Our understanding of how particulate matter affects indoor air quality and the well-being of occupants has improved in recent years. This has made issues of IAQ a concern for facilities managers and building owners.
Better ways of tracking and interpreting health trends and more streamlined data collection has made it easier to identify the threats posed by particulate matter and poor IAQ. Improved HVAC monitoring systems have contributed to this understanding how microbial communities respond to environmental conditions and impact our health.
While it may not be possible to eliminate all particles from entering or forming in the built environment, recent advancements in limiting them are encouraging.
Understanding Particulate Matter
Particulate matter (PM) is a mix of solid particles and drops of liquid that travel through the air. Dust and dirt are particles that we can observe along with smoke and soot. However, other particles are too small to be seen with the naked eye. Particulates can also contain different chemicals that get released during construction or from unpaved roads located close to buildings. Some are created from cars and power plants while others originate indoors from cigarette smoke and unvented heaters, furnaces, and stoves.
Particulate matter can be composed of allergens such as dead skin flakes, mold spores, and insect proteins. These collect in dust and circulate throughout the building as they become unsettled by everyday work activity.
Indoor PM levels are affected by outdoor levels as well as the type of filtration and ventilation systems in operation throughout the building. Knowing the source of PMs helps us identify them and reduce their presence.
Particulate Matter and Our Health
When particulate matter enters the built environment, they can cause a range of health issues, some with serious consequences. They negatively impact the health of the building itself causing what is known as Sick Building Syndrome. SBS causes fatigue and allergy-like symptoms in building occupants. This leads to lowered worker productivity and loss of revenue.
When PM get brought deep into the lungs or enter the bloodstream, they can cause problems in the respiratory and circulatory systems. For those who already have heart or lung conditions, the risk posed my particulate matter is greatly increased. Children and the elderly are also at a higher risk. Signs of exposure include irritation of the eyes, nose, and throat. Prolonged exposure can lead to strokes, heart attacks, respiratory infections, and lung cancer.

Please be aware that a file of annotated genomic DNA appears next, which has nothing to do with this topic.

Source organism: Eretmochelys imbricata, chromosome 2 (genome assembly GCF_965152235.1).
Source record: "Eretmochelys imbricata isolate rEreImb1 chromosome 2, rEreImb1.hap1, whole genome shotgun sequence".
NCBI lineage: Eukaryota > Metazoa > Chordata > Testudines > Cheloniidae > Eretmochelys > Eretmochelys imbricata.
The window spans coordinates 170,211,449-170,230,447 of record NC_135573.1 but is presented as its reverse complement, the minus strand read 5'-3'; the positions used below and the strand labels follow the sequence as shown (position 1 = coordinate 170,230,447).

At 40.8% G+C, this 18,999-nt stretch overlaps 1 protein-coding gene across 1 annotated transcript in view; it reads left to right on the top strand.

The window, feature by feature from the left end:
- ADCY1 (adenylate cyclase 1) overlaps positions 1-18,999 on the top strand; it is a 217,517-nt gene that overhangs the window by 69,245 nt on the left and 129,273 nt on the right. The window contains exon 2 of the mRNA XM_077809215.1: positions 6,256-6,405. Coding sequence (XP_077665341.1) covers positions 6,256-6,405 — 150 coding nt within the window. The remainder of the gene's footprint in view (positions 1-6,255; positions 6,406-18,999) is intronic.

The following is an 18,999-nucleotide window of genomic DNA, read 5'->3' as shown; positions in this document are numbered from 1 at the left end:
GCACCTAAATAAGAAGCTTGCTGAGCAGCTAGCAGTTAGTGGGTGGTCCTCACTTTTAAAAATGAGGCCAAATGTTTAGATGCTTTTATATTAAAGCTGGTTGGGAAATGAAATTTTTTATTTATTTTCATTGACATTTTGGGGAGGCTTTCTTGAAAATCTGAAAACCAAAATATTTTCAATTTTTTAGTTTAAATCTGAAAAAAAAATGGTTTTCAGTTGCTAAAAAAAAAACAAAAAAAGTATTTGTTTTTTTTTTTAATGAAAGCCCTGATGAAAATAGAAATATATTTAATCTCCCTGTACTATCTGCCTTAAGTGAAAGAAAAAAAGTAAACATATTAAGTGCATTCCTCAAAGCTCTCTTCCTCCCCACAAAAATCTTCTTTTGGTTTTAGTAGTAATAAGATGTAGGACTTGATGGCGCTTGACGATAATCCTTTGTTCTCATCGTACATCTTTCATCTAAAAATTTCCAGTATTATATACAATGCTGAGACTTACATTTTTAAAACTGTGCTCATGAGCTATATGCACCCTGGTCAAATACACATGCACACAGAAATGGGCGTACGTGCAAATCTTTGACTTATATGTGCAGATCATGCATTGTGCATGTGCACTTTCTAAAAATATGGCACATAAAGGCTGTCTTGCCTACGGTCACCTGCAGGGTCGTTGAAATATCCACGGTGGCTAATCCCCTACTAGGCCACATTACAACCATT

Reducing Indoor PM Levels
Understanding the relationship between PMs and IAQ helps building managers and engineers operate their HVAC systems in a way that limits exposure to indoor particulate matter. There are other steps that can be taken as well, including the following.
- Installing outdoor venting on all fuel-fired combustion appliances and avoiding the use of unvented space heaters.
- Scheduling Pure Air Control’s HVAC Hygiene Assessment to test for bypass, leaks, and gauge efficiency, pressure, and air tightness.
- Conducting a Building Health Check which includes particle mass concentrations PM 2.5 and PM 10.0, temperature and humidity logging, mold assessments, and moisture testing.
- Regular professional inspections, cleaning, and tune-ups HVAC systems.
- Changing filters on HVAC systems and air cleaners as instructed by the manufacturer.
- Continuous, real-time monitoring of PM 2.5 and PM 10.0 with Pure Air Control’s IAQ Guard
- Educating facilities managers and staff on ways to limit the risk of particulate matter both indoors and out.
We Can Help
Contact Pure Air Control Services today with questions about how we use outdoor and indoor PM data to monitor IAQ levels. We perform Building Health Checks, HVAC Hygiene Assessments and specific particulate matter investigations with ongoing, real-time, monitoring with our IAQ Guard program. Call 1-800-422-7873 or email us here.